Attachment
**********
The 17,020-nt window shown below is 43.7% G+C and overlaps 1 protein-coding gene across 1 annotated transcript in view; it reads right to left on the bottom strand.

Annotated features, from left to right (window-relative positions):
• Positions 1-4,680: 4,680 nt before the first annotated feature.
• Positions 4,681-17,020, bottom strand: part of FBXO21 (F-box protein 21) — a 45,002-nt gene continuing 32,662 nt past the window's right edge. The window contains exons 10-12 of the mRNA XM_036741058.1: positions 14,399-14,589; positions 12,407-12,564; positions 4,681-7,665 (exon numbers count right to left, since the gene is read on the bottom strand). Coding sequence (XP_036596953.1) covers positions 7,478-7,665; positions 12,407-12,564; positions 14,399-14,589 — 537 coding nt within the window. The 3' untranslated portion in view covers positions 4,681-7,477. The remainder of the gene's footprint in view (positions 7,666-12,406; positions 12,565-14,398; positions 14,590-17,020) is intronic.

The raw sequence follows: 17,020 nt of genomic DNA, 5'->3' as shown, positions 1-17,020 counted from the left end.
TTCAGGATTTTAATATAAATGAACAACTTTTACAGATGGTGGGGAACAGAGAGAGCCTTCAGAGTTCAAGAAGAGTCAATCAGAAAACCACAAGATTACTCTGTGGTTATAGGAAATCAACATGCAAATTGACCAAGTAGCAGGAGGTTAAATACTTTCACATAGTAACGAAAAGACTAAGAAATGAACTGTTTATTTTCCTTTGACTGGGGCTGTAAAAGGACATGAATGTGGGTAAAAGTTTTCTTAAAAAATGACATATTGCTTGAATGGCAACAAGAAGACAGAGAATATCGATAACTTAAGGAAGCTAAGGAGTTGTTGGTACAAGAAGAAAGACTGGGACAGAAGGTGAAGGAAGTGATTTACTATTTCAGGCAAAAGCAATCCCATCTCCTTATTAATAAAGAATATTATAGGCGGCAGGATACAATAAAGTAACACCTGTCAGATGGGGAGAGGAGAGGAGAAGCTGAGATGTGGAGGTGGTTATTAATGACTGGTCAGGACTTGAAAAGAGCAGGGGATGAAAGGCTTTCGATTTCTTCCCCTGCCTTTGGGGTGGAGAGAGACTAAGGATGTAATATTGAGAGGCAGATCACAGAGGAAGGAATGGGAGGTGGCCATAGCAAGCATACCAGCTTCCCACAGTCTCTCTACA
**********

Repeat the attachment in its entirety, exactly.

The 17,020-nt window shown below is 43.7% G+C and overlaps 1 protein-coding gene across 1 annotated transcript in view; it reads right to left on the bottom strand.

Annotated features, from left to right (window-relative positions):
• Positions 1-4,680: 4,680 nt before the first annotated feature.
• Positions 4,681-17,020, bottom strand: part of FBXO21 (F-box protein 21) — a 45,002-nt gene continuing 32,662 nt past the window's right edge. The window contains exons 10-12 of the mRNA XM_036741058.1: positions 14,399-14,589; positions 12,407-12,564; positions 4,681-7,665 (exon numbers count right to left, since the gene is read on the bottom strand). Coding sequence (XP_036596953.1) covers positions 7,478-7,665; positions 12,407-12,564; positions 14,399-14,589 — 537 coding nt within the window. The 3' untranslated portion in view covers positions 4,681-7,477. The remainder of the gene's footprint in view (positions 7,666-12,406; positions 12,565-14,398; positions 14,590-17,020) is intronic.

The raw sequence follows: 17,020 nt of genomic DNA, 5'->3' as shown, positions 1-17,020 counted from the left end.
TTCAGGATTTTAATATAAATGAACAACTTTTACAGATGGTGGGGAACAGAGAGAGCCTTCAGAGTTCAAGAAGAGTCAATCAGAAAACCACAAGATTACTCTGTGGTTATAGGAAATCAACATGCAAATTGACCAAGTAGCAGGAGGTTAAATACTTTCACATAGTAACGAAAAGACTAAGAAATGAACTGTTTATTTTCCTTTGACTGGGGCTGTAAAAGGACATGAATGTGGGTAAAAGTTTTCTTAAAAAATGACATATTGCTTGAATGGCAACAAGAAGACAGAGAATATCGATAACTTAAGGAAGCTAAGGAGTTGTTGGTACAAGAAGAAAGACTGGGACAGAAGGTGAAGGAAGTGATTTACTATTTCAGGCAAAAGCAATCCCATCTCCTTATTAATAAAGAATATTATAGGCGGCAGGATACAATAAAGTAACACCTGTCAGATGGGGAGAGGAGAGGAGAAGCTGAGATGTGGAGGTGGTTATTAATGACTGGTCAGGACTTGAAAAGAGCAGGGGATGAAAGGCTTTCGATTTCTTCCCCTGCCTTTGGGGTGGAGAGAGACTAAGGATGTAATATTGAGAGGCAGATCACAGAGGAAGGAATGGGAGGTGGCCATAGCAAGCATACCAGCTTCCCACAGTCTCTCTACA